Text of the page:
The plaintiffs also argued that the deployment of troops by the President and on the order of the Chief of Defence Staff, which led to the wanton destruction of lives and property of the people of Odi, was a gross misuse of power vested in the state.
But as the judge was about to deliver judgment on the matter yesterday, counsel to the Minister of Defence and a director in the Ministry of Defence, Malam Jimoh Adamu, told the court that he had filed a fresh application seeking an extension of time on the basis that his principal was not served any of the court processes. This was however dismissed by the judge after going through court records, which indicated that the Attorney-General of the Federation was duly served.
The judge expressed dismay that the wanton killing of innocent persons in Odi by the military had battered the image of Nigeria and portrayed it as an enclave inhabited by primitive people. He said the action of the military was not only unconstitutional but also reckless and an outrageous behaviour.
He observed that even if taken for granted, it was the responsibility of the government to protect lives and property, it could not offer justifiable excuse for its reckless engagement in the wanton massacre of innocent persons in Odi.
Describing the destruction of Odi as comprehensive and total as nothing was spared by the marauding soldiers, Akanbi said the Federal Government brazenly violated the fundamental human rights of the victims to movement, life and property and to live peacefully in their ancestral home.
He ordered that special damages of N17,618,871 and general damages of N20 billion be paid to the community as compensation. He also issued a perpetual injunction restraining the respondents and their agents from invading Odi and bombing the place.
Awarding the cost against the Federal Government, the judge held that no amount could be adequate enough to compensate for the pains and trauma of the people of the community, but said the cost for the damages given them was as valued by their valuers.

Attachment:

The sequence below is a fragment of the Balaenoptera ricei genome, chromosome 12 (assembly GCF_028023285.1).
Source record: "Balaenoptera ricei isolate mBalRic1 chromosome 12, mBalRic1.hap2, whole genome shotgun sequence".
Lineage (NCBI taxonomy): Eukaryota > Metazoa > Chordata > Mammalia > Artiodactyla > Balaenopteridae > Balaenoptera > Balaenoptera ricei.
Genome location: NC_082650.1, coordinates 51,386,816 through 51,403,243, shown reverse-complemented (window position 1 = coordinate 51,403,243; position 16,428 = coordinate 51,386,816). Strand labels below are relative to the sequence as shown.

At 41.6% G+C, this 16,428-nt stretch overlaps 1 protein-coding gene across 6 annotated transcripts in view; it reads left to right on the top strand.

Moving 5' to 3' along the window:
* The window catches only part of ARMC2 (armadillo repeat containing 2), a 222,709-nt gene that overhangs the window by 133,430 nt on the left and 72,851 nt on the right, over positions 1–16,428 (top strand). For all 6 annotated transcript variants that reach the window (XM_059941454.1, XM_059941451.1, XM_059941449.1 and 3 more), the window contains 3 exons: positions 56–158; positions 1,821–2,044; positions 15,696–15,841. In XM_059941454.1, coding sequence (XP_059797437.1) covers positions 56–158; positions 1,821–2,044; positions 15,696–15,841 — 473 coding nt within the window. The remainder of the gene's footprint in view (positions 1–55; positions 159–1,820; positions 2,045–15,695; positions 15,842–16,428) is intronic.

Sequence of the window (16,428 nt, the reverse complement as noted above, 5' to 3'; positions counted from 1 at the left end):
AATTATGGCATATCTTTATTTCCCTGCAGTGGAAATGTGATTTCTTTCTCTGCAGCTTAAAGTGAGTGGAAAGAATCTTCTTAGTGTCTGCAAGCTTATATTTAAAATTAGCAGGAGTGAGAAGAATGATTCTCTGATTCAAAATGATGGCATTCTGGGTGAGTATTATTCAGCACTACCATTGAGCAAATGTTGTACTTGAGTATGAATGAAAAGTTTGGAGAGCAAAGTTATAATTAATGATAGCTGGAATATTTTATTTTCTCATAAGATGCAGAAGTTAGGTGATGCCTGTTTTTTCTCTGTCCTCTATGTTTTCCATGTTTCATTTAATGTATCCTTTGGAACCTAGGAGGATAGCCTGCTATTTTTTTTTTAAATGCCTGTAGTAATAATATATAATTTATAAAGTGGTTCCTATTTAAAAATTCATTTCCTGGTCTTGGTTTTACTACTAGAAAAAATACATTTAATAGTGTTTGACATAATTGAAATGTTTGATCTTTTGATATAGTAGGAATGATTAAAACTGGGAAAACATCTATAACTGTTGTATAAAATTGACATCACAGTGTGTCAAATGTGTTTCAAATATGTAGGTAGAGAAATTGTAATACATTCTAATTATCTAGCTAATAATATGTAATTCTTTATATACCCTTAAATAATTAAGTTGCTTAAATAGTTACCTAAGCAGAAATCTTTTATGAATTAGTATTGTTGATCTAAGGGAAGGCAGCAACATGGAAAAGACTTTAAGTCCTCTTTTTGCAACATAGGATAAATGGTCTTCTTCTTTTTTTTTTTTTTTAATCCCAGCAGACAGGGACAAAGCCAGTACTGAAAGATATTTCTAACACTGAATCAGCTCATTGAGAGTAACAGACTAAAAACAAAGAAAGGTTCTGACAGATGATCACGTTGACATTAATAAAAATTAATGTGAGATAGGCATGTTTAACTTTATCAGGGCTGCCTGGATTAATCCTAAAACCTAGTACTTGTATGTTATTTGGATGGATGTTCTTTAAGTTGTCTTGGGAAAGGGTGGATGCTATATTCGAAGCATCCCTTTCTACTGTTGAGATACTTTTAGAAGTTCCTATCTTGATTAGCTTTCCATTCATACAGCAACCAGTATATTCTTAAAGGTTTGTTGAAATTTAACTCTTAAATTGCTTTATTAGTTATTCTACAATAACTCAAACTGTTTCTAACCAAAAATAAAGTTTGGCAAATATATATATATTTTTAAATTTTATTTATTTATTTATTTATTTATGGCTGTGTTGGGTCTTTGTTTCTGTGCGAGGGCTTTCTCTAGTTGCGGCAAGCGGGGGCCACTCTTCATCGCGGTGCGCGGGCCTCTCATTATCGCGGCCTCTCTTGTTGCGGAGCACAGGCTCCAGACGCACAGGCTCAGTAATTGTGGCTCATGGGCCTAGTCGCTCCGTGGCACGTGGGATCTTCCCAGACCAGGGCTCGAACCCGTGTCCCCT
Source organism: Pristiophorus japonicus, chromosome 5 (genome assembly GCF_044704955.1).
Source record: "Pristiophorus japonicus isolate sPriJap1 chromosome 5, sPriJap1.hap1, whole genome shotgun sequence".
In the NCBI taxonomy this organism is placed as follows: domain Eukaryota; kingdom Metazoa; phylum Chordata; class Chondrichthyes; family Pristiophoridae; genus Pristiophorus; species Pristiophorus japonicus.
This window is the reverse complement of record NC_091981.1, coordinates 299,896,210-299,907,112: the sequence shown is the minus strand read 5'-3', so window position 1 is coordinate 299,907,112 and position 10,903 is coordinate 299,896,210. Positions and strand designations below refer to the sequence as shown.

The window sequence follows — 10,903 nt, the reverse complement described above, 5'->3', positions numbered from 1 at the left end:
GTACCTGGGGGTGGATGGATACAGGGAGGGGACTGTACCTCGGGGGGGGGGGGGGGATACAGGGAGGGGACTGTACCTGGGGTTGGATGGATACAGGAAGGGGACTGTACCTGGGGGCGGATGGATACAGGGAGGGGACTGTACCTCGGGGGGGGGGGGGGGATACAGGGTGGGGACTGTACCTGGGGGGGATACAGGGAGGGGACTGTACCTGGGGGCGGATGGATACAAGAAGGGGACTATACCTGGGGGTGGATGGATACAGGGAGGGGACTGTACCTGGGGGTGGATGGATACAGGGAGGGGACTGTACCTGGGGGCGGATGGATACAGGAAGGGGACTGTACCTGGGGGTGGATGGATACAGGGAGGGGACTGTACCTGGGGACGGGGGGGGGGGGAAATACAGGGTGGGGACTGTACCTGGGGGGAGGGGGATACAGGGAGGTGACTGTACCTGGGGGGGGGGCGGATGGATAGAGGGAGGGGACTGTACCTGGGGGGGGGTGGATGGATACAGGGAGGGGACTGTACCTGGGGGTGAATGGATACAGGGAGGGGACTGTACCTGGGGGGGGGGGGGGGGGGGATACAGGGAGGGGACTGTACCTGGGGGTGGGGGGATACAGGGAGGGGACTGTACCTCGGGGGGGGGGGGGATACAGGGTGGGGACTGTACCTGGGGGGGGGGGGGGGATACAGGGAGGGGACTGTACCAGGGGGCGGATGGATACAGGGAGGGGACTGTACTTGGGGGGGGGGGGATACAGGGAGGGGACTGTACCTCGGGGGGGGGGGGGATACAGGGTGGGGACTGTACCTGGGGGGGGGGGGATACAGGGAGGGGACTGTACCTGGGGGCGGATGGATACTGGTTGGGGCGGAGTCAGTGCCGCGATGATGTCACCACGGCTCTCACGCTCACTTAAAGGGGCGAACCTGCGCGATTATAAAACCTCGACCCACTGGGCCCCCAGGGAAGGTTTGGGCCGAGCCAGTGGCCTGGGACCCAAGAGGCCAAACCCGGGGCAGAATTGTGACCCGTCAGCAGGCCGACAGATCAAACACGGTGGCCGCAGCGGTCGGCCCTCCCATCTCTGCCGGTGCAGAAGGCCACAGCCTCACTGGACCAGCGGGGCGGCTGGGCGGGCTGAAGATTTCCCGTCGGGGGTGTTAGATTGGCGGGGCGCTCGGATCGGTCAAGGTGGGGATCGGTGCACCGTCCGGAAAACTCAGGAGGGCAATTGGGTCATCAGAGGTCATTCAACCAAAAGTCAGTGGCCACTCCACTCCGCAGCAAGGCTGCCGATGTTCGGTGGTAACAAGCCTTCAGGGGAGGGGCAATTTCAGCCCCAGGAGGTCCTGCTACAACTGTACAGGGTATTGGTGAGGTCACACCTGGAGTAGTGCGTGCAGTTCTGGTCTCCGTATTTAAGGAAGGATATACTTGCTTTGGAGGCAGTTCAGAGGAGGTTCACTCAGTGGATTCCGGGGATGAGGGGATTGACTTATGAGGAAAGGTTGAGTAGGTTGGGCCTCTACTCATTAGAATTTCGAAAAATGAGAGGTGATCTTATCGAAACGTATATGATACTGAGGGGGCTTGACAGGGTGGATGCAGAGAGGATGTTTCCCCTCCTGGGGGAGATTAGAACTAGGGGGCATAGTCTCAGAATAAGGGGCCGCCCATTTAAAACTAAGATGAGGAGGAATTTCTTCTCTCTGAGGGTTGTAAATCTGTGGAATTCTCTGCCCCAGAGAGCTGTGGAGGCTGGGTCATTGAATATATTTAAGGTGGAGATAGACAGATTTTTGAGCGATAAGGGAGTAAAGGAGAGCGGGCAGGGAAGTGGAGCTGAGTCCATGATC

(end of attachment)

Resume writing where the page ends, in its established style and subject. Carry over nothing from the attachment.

Reacting on the judgement the lead lawyer for the community, Mr. Lucius Nwosu (SAN), described the judgement as “a victory for an aggressive Nigerian Bar, and more a victory for Nigerian judiciary, particularly the Federal High Court,” saying “It’s a reflection of courage, erudition and consideration for justice governed by conscience, truth and good faith.”
On the two other prayers that were rejected, he said, “it would have been double compensation if the prayer for re-building of the community was granted, having already granted them general damages.” He however agreed that “The judgement was very sound and considered with truth and common sense.”
It would be recalled that former President Obasanjo on November 20, 1999 deployed troops in Odi and authorised the use of force to deal with militants who were accused of killing some soldiers in the state.
After the Odi invasion, the indigenes brought a N100 billion suit against the President, the Chief of Army Staff and the Chief of Defence Staff.
When the matter came up on Thursday, January 17, 2013, DVD and projectors were used to show military operations in Odi, and how the various machine guns, bombs and helicopter gunships were used to destroy lives and property in Odi.
The lead counsel to the plaintiffs, Nwosu (SAN), said: “The President and Commander-in-Chief of the Armed Forces, Dr. Goodluck Jonathan, had responsibly stated that no militant was killed in the military invasion.
“It was only old men, women and children, who could not run, that were massacred in that military operation.
“A situation where you turn guns and artillery purchased with taxpayers’ money against the taxpayers, is a call for sober reflection and a matter of serious concern.
“It calls for atonement for the dead and compensation for the living, for the trauma and loss they have been made to suffer as refugees and loss of their precious homes, loved ones, friends and objects of reverence,” he said.